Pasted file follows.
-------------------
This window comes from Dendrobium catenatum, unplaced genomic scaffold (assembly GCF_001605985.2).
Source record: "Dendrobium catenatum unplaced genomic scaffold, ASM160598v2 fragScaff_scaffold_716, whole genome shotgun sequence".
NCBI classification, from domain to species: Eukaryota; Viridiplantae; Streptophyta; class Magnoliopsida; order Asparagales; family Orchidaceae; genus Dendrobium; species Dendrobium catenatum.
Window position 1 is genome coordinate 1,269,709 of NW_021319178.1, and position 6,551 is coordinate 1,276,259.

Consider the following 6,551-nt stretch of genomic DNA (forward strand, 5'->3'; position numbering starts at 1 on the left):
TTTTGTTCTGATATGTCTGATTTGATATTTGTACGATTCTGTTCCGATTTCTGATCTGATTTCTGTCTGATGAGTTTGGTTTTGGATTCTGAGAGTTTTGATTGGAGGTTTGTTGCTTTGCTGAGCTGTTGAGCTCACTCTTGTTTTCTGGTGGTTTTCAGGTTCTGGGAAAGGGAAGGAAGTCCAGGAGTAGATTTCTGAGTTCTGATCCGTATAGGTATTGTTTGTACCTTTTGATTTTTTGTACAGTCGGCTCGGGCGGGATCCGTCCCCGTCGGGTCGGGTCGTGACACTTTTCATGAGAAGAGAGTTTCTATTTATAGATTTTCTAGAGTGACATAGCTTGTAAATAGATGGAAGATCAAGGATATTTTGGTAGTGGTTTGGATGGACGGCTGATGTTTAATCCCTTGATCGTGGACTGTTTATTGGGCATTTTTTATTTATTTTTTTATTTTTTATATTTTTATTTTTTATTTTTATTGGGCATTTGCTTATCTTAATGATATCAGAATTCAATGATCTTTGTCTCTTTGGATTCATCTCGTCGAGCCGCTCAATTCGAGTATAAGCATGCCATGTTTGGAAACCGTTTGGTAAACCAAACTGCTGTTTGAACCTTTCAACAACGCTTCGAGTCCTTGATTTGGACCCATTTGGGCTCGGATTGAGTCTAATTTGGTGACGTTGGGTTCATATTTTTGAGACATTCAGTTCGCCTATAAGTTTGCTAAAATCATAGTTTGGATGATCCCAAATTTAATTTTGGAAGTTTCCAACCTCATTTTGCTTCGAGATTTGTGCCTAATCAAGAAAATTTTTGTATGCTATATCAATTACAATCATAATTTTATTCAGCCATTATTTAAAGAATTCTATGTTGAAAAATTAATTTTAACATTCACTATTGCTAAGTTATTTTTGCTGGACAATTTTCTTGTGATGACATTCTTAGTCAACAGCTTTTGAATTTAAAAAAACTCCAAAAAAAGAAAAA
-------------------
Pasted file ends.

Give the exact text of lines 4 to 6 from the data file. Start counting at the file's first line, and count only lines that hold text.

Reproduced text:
Window position 1 is genome coordinate 1,269,709 of NW_021319178.1, and position 6,551 is coordinate 1,276,259.

Consider the following 6,551-nt stretch of genomic DNA (forward strand, 5'->3'; position numbering starts at 1 on the left):
TTTTGTTCTGATATGTCTGATTTGATATTTGTACGATTCTGTTCCGATTTCTGATCTGATTTCTGTCTGATGAGTTTGGTTTTGGATTCTGAGAGTTTTGATTGGAGGTTTGTTGCTTTGCTGAGCTGTTGAGCTCACTCTTGTTTTCTGGTGGTTTTCAGGTTCTGGGAAAGGGAAGGAAGTCCAGGAGTAGATTTCTGAGTTCTGATCCGTATAGGTATTGTTTGTACCTTTTGATTTTTTGTACAGTCGGCTCGGGCGGGATCCGTCCCCGTCGGGTCGGGTCGTGACACTTTTCATGAGAAGAGAGTTTCTATTTATAGATTTTCTAGAGTGACATAGCTTGTAAATAGATGGAAGATCAAGGATATTTTGGTAGTGGTTTGGATGGACGGCTGATGTTTAATCCCTTGATCGTGGACTGTTTATTGGGCATTTTTTATTTATTTTTTTATTTTTTATATTTTTATTTTTTATTTTTATTGGGCATTTGCTTATCTTAATGATATCAGAATTCAATGATCTTTGTCTCTTTGGATTCATCTCGTCGAGCCGCTCAATTCGAGTATAAGCATGCCATGTTTGGAAACCGTTTGGTAAACCAAACTGCTGTTTGAACCTTTCAACAACGCTTCGAGTCCTTGATTTGGACCCATTTGGGCTCGGATTGAGTCTAATTTGGTGACGTTGGGTTCATATTTTTGAGACATTCAGTTCGCCTATAAGTTTGCTAAAATCATAGTTTGGATGATCCCAAATTTAATTTTGGAAGTTTCCAACCTCATTTTGCTTCGAGATTTGTGCCTAATCAAGAAAATTTTTGTATGCTATATCAATTACAATCATAATTTTATTCAGCCATTATTTAAAGAATTCTATGTTGAAAAATTAATTTTAACATTCACTATTGCTAAGTTATTTTTGCTGGACAATTTTCTTGTGATGACATTCTTAGTCAACAGCTTTTGAATTTAAAAAAACTCCAAAAAAAGAAAAA